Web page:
Congress Will Get a Budget Deal This Time Because Everyone Is Exhausted

Weigel
Reporting on Politics and Policy.
Oct. 16 2013 9:36 AM

Congress Will Get a Budget Deal This Time Because Everyone Is Exhausted

Yesterday, as the Republican House failed all over the place, I cast a jaundiced eye into the future and realized that—hey!—there'd be a deal pretty soon to start budget negotiations. Given that every attempt to craft an actual long-term spending plan has failed since the return of divided government,* even when special "supercommittee" conditions were attached, why would anyone be optimistic about hashing out a deal over two months? I asked a bunch of senators and congressmen. The short version of the answer: Everyone is exhausted, the deficit's shrinking (and making the math a bit easier), and ... actually there aren't a ton of reasons.

“Why we’re here, primarily, is that the appropriations process broke down and we’re working on different numbers,” said Alabama Sen. Richard Shelby, one of the party’s Senate spending hawks and anti-Keynesians. “If we were working on the same number, we wouldn’t be here today. I said that to the president when he had [senators] up to the White House last week. He didn’t agree on the number, but he agreed on that.”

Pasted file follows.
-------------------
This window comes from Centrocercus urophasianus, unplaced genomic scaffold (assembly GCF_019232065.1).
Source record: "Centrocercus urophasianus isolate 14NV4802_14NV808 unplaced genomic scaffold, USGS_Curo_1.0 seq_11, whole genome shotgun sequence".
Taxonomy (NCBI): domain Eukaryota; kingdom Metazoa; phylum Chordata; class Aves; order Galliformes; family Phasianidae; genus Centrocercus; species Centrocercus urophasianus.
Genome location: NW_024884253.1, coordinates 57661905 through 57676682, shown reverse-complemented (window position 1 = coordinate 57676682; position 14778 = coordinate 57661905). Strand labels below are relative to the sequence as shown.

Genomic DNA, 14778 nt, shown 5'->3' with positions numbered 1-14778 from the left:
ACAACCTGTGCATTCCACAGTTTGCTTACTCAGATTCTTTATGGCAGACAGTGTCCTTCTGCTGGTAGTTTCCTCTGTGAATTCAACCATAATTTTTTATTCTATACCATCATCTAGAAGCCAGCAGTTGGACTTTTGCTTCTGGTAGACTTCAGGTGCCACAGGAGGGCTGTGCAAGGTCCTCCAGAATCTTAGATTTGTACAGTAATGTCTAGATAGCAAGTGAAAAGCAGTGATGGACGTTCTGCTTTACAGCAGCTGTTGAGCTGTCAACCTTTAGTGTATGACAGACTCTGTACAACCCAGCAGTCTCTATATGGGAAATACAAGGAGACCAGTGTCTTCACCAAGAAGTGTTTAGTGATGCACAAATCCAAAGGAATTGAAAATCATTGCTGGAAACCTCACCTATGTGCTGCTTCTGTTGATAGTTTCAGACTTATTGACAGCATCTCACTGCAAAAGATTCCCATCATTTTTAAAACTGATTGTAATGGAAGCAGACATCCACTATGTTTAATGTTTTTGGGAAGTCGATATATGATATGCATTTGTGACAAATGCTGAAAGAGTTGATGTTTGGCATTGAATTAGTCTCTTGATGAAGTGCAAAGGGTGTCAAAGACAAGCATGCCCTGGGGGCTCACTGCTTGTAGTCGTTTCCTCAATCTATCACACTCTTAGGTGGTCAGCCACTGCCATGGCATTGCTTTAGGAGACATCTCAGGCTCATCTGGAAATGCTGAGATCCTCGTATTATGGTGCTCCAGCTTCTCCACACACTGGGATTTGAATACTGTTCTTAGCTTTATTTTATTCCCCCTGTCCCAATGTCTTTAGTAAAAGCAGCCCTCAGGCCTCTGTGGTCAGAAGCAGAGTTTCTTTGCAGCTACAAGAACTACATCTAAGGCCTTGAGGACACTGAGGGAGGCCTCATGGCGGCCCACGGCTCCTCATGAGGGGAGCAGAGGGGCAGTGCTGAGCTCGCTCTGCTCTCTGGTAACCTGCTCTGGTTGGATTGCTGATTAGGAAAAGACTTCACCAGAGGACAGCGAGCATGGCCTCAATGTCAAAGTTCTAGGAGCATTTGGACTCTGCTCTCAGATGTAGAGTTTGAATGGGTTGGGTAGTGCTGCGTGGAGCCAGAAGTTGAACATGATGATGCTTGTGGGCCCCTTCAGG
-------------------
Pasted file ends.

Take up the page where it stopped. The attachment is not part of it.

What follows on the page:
Shelby sounded less confident that the pain of sequestration and shutdown would force real bargains. “It’s punting, to use a metaphor from football,” he said, swinging his leg to fully illustrate his point. “No one, Democrats or Republicans, wants to face up to the tough reality. If we could ever do this, and keep sequestration, we’d be on the right road. The road of pain, but the right road economically and financially.”
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The "road of pain"? Oh, yeah. Before long we're going to find ourselves back in the world where Democrats are squabbling with each other about whether they can ever cut entitlements. The safe money may be on a few more crises.

*And before that, of course, because scaredy-cat Democrats failed to pass a budget in 2010, then lost the election anyway.

David Weigel is a reporter for Bloomberg Politics

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